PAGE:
Synovial Sarcoma Arising in the Chest Wall Following Ten Years Unexplained Chest Pain

DOI: 10.4236/ojrad.2012.23016   PDF   HTML   XML   3,588 Downloads   6,235 Views   Citations

Abstract

Synovial sarcomas are the fourth most common malignant soft-tissue tumors, and typically develop in para-articular locations of the extremities. Other less common sites include the head and neck, abdominal wall, intra-abdominal cavity, and mediastinum. However, the occurrence of these tumors in the chest wall is rare. In this article, we report the interesting case of a 31-year-old male with monophasic synovial sarcoma arising in the left anterior chest wall, who had sustained an unexplained, intermittent sharp pain in the area over a period of ten years before the development of the tumor. We discuss his clinical and radiological findings and include a brief review of the literature.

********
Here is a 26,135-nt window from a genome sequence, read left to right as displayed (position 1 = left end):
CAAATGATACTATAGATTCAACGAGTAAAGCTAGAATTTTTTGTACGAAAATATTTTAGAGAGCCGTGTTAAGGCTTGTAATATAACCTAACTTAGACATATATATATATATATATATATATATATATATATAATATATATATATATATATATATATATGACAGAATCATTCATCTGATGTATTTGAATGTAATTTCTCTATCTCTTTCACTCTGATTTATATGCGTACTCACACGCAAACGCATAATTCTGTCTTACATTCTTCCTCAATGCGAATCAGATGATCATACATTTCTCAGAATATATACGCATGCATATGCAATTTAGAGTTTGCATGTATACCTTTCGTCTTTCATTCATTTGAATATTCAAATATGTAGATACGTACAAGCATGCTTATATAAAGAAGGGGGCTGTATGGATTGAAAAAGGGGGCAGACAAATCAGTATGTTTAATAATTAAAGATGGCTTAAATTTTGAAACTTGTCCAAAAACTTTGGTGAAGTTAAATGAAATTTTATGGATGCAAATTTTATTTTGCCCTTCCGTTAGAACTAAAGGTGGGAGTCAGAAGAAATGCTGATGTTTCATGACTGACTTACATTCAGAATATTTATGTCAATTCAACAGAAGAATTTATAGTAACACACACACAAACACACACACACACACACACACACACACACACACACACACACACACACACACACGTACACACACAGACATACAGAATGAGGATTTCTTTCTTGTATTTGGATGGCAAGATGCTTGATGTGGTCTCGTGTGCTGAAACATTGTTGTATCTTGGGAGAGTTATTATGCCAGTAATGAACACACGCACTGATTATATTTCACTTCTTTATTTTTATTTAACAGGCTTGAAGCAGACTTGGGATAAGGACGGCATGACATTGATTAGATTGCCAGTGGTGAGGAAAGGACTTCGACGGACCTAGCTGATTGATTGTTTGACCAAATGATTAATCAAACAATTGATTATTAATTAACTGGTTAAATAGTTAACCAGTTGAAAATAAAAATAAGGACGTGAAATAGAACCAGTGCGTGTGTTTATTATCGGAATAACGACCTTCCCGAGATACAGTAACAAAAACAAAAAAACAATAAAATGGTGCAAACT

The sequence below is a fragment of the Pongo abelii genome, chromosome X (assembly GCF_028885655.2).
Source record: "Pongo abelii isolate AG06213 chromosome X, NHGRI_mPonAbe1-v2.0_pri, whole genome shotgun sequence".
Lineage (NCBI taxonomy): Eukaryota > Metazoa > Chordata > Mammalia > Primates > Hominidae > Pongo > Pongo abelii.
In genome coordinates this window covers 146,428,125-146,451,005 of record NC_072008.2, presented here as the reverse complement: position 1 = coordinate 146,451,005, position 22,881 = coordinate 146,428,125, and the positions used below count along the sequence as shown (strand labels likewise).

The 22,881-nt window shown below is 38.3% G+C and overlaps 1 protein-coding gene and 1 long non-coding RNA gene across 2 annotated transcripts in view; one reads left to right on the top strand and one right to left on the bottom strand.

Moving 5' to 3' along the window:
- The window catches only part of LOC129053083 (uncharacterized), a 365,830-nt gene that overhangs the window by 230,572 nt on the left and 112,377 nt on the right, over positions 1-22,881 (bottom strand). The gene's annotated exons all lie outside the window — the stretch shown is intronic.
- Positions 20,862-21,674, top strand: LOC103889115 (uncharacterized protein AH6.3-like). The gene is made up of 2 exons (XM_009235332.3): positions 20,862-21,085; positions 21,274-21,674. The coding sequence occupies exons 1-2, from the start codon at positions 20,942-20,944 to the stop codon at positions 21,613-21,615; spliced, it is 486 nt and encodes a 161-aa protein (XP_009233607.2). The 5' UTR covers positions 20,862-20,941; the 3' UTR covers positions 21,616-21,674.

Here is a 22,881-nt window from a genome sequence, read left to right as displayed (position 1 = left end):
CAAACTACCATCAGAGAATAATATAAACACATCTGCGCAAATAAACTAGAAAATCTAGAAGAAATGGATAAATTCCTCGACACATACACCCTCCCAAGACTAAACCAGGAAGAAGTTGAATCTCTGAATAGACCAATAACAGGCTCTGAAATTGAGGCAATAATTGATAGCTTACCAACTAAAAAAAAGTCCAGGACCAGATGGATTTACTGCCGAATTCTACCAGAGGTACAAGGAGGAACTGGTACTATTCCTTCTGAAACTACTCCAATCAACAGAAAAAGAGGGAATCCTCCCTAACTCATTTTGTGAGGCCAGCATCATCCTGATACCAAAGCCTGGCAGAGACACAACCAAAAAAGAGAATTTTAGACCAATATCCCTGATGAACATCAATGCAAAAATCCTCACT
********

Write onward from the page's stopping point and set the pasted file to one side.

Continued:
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H. Kudo, T. Inaoka, W. Tokuyama, N. Hiruta, A. Hayashi and H. Terada, "Synovial Sarcoma Arising in the Chest Wall Following Ten Years Unexplained Chest Pain," Open Journal of Radiology, Vol. 2 No. 3, 2012, pp. 92-95. doi: 10.4236/ojrad.2012.23016.

Conflicts of Interest

The authors declare no conflicts of interest.

References

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